The Lure of Capri

What is it about this tiny, sun-drenched island off the coast of Naples that has made it so irresistible for so long?

"Capi has always existed as un mondo a parte, a world apart," says one resident. That sentiment is demonstrated in the Faraglioni pinnacles off southeastern Capri. (Francesco Lastrucci)
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The “discovery” of a natural wonder, the Grotta Azzurra, or Blue Grotto, only boosted the island’s popularity. In 1826, August Kopisch, a young German writer touring Italy, heard rumors of a sea cave feared by local fishermen. He persuaded some boatmen to take him there. After swimming through a small opening in the rocks at the base of a towering cliff, Kopisch found himself in a large cavern where the water glowed, he would write, “like the light of a blue flame.” It made him feel as if he were floating in an “unfathomable blue sky.” Further inspection revealed the source of the light: an underwater cavity that allows sunlight to filter in. Kopisch also found an ancient landing in the back of the grotto; islanders told him it had once been the entrance to a secret tunnel that led to one of Tiberius’ palaces, the Villa Damecuta, directly above. The grotto itself, they said, had been a nymphaeum.

Kopisch described his explorations in The Discovery of the Blue Grotto on the Isle of Capri, which tapped into the Romantic era’s interest in the spiritual and healing powers of nature. Soon travelers were arriving from Germany, Russia, Sweden and Britain to revel in natural beauty and escape conventional society. At the time, Capri had fewer than 2,000 inhabitants, whose traditional rural life, punctuated by religious feasts and the grape harvest, added to the island’s allure. Affluent foreigners could rent dirt-cheap rooms, dine under vine-covered pergolas and discuss art over light Caprese wine. In the village cafés, one might spot Friedrich Nietzsche, André Gide, Joseph Conrad, Henry James or Ivan Turgenev, who raved about Capri in an 1871 letter as “a virtual temple of the goddess Nature, the incarnation of beauty.”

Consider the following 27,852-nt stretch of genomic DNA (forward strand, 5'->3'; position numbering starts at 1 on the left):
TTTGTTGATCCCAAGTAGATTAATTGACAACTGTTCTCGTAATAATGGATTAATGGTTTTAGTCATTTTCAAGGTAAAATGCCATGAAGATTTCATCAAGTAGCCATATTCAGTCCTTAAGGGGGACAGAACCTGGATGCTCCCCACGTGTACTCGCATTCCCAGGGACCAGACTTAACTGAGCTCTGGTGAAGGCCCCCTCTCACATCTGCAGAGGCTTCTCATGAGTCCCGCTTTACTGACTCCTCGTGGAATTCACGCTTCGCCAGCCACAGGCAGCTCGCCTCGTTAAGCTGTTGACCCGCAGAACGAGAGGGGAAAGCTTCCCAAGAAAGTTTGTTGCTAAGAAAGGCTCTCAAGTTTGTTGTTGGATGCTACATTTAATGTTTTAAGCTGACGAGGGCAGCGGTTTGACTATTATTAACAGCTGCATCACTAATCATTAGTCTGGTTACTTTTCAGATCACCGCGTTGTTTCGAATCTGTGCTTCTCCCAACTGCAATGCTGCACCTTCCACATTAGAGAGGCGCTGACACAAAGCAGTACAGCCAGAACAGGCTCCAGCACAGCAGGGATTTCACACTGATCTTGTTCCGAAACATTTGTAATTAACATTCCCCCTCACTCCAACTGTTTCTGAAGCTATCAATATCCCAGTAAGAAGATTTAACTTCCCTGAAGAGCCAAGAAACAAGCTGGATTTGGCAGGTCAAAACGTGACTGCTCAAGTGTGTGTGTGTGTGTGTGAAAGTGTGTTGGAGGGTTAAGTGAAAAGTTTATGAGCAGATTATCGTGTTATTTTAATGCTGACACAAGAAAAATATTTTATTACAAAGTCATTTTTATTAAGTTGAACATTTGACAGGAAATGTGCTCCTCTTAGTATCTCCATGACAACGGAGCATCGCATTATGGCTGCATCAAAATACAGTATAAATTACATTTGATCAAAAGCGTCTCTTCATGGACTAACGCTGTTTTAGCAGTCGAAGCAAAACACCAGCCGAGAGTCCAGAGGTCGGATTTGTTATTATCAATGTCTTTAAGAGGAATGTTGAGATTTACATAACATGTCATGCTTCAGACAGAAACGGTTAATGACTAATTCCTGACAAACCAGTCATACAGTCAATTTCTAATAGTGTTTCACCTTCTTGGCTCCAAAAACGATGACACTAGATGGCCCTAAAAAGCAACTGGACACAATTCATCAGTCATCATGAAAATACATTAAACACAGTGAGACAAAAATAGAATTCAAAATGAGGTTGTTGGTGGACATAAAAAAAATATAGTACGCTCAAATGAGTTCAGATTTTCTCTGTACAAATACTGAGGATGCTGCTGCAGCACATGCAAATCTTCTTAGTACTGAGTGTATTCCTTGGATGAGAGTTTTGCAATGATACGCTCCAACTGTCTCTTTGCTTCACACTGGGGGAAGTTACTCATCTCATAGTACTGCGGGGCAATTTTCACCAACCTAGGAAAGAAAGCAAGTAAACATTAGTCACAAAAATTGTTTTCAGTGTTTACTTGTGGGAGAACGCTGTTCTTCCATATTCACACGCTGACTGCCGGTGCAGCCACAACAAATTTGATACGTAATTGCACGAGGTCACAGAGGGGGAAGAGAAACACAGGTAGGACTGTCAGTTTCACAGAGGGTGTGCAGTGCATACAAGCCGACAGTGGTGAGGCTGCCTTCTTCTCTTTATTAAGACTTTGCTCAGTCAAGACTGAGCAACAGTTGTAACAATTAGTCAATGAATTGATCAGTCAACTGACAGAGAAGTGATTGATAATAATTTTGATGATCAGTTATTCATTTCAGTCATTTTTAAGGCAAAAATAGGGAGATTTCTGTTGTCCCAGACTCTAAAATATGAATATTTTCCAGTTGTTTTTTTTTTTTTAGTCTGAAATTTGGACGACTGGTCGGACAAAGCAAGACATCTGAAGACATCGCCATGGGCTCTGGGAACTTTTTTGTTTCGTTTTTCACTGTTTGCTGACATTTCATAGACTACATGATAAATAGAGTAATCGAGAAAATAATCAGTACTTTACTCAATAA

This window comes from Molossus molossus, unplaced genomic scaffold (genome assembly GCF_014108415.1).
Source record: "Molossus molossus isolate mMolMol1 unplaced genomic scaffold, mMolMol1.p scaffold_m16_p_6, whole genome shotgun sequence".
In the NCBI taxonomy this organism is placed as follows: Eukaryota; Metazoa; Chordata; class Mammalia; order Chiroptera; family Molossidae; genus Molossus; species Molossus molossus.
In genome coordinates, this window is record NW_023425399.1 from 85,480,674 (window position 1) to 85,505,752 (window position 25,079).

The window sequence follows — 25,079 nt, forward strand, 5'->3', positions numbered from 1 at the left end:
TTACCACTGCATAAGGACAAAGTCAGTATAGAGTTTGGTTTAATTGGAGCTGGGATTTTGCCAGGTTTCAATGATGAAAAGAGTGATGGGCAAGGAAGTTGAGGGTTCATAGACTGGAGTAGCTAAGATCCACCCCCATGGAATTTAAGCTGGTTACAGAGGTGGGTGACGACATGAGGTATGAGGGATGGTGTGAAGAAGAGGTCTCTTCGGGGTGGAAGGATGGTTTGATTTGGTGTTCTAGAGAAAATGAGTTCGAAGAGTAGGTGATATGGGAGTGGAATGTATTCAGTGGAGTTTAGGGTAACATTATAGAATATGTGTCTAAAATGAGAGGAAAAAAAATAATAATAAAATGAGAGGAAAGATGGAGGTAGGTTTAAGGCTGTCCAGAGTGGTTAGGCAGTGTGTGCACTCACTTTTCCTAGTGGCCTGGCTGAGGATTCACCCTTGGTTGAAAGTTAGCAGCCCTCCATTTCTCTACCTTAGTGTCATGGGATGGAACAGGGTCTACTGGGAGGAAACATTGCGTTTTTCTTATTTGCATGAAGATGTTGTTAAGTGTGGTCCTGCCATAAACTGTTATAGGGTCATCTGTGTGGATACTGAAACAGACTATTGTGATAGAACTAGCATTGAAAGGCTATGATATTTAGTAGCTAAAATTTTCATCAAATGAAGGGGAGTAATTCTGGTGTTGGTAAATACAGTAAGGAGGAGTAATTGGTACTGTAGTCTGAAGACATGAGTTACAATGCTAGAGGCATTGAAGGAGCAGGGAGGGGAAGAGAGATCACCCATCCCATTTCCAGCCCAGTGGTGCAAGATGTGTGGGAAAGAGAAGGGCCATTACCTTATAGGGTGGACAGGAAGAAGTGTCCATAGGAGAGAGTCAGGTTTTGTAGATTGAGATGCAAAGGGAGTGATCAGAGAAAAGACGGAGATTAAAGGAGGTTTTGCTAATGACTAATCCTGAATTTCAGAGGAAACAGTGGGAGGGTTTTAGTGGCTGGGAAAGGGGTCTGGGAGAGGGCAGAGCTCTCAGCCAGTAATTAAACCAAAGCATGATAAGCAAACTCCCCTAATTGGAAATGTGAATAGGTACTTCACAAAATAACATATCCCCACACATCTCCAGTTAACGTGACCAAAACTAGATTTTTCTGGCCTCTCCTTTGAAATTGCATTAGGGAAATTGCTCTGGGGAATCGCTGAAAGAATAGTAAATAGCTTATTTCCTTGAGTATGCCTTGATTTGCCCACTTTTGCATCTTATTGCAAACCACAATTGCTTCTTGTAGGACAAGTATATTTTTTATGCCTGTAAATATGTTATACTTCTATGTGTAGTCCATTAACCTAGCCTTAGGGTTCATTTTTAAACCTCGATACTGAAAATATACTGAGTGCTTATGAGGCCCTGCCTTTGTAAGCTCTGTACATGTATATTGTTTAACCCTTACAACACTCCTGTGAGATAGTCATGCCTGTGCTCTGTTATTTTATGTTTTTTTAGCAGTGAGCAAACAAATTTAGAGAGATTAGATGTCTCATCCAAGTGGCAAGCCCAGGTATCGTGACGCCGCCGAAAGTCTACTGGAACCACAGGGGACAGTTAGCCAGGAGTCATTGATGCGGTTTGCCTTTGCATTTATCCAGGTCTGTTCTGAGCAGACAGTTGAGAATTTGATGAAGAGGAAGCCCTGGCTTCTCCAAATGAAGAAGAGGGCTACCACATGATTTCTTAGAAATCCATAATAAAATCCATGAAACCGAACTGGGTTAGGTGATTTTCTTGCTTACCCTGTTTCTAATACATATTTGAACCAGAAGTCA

The German artist Karl Wilhelm Diefenbach wandered around the island in the early 1900s wearing a long white tunic and gave tormented sermons to passersby in the town piazza. Former Confederate colonel John Clay H. MacKowen, who went into self-imposed exile after the Civil War, filled an enormous red-walled villa in Anacapri (Upper Capri) with antiquities. (The villa, known as the Casa Rossa, is open to the public today.) In 1908, the exiled Russian author Maxim Gorky started the School of Revolutionary Technique at his villa. One guest was Vladimir Ilyich Ulyanov, a.k.a. Nikolai Lenin, on the run from Czarist police after the failed revolution of 1905 in Russia.

Among this illustrious parade was a Swedish doctor, Axel Munthe, who, like so many others, came to Capri for a brief visit, in 1875, and fell in love with it. A decade later he moved to the village of Anacapri and built the Villa San Michele on the crest of a hill with stunning views of the Mediterranean. He filled the villa’s lush, secluded gardens with Roman statues, a stone sphinx and a carved Medusa head, most of which had to be carried up the 800 or so steps from the main harbor by mule. The Story of San Michele (1929) was translated into 45 languages and carried the island’s charms to a new audience. Today the Villa San Michele is a Swedish cultural center and bird sanctuary, and remains, in Henry James’ words, “a creation of the most fantastic beauty, poetry and inutility that I have ever seen clustered together.”